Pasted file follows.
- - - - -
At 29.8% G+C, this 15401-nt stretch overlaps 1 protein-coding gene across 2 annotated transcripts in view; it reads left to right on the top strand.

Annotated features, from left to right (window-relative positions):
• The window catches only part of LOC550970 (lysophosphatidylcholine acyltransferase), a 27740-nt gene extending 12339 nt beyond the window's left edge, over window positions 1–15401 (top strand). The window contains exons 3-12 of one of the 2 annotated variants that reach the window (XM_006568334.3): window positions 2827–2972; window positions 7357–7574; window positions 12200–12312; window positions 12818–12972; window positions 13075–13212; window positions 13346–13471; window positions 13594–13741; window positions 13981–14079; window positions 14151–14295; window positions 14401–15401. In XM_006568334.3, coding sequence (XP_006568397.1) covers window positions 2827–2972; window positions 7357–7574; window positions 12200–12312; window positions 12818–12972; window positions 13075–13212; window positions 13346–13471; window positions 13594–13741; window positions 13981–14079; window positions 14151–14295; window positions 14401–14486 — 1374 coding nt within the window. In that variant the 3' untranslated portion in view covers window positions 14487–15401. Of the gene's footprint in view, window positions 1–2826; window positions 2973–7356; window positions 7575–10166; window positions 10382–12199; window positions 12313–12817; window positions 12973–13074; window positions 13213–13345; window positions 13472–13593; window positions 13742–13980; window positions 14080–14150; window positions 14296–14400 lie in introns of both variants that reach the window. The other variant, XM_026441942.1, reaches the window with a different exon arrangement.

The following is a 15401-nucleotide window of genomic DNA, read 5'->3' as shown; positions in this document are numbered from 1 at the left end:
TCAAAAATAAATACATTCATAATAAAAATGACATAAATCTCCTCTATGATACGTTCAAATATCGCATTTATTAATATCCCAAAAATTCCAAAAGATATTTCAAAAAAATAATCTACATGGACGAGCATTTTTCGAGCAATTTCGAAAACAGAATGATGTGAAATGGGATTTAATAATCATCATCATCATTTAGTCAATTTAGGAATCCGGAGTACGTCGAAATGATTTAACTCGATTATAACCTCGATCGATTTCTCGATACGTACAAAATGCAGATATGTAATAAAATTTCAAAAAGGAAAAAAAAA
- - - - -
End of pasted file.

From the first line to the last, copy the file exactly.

At 29.8% G+C, this 15401-nt stretch overlaps 1 protein-coding gene across 2 annotated transcripts in view; it reads left to right on the top strand.

Annotated features, from left to right (window-relative positions):
• The window catches only part of LOC550970 (lysophosphatidylcholine acyltransferase), a 27740-nt gene extending 12339 nt beyond the window's left edge, over window positions 1–15401 (top strand). The window contains exons 3-12 of one of the 2 annotated variants that reach the window (XM_006568334.3): window positions 2827–2972; window positions 7357–7574; window positions 12200–12312; window positions 12818–12972; window positions 13075–13212; window positions 13346–13471; window positions 13594–13741; window positions 13981–14079; window positions 14151–14295; window positions 14401–15401. In XM_006568334.3, coding sequence (XP_006568397.1) covers window positions 2827–2972; window positions 7357–7574; window positions 12200–12312; window positions 12818–12972; window positions 13075–13212; window positions 13346–13471; window positions 13594–13741; window positions 13981–14079; window positions 14151–14295; window positions 14401–14486 — 1374 coding nt within the window. In that variant the 3' untranslated portion in view covers window positions 14487–15401. Of the gene's footprint in view, window positions 1–2826; window positions 2973–7356; window positions 7575–10166; window positions 10382–12199; window positions 12313–12817; window positions 12973–13074; window positions 13213–13345; window positions 13472–13593; window positions 13742–13980; window positions 14080–14150; window positions 14296–14400 lie in introns of both variants that reach the window. The other variant, XM_026441942.1, reaches the window with a different exon arrangement.

The following is a 15401-nucleotide window of genomic DNA, read 5'->3' as shown; positions in this document are numbered from 1 at the left end:
TCAAAAATAAATACATTCATAATAAAAATGACATAAATCTCCTCTATGATACGTTCAAATATCGCATTTATTAATATCCCAAAAATTCCAAAAGATATTTCAAAAAAATAATCTACATGGACGAGCATTTTTCGAGCAATTTCGAAAACAGAATGATGTGAAATGGGATTTAATAATCATCATCATCATTTAGTCAATTTAGGAATCCGGAGTACGTCGAAATGATTTAACTCGATTATAACCTCGATCGATTTCTCGATACGTACAAAATGCAGATATGTAATAAAATTTCAAAAAGGAAAAAAAAA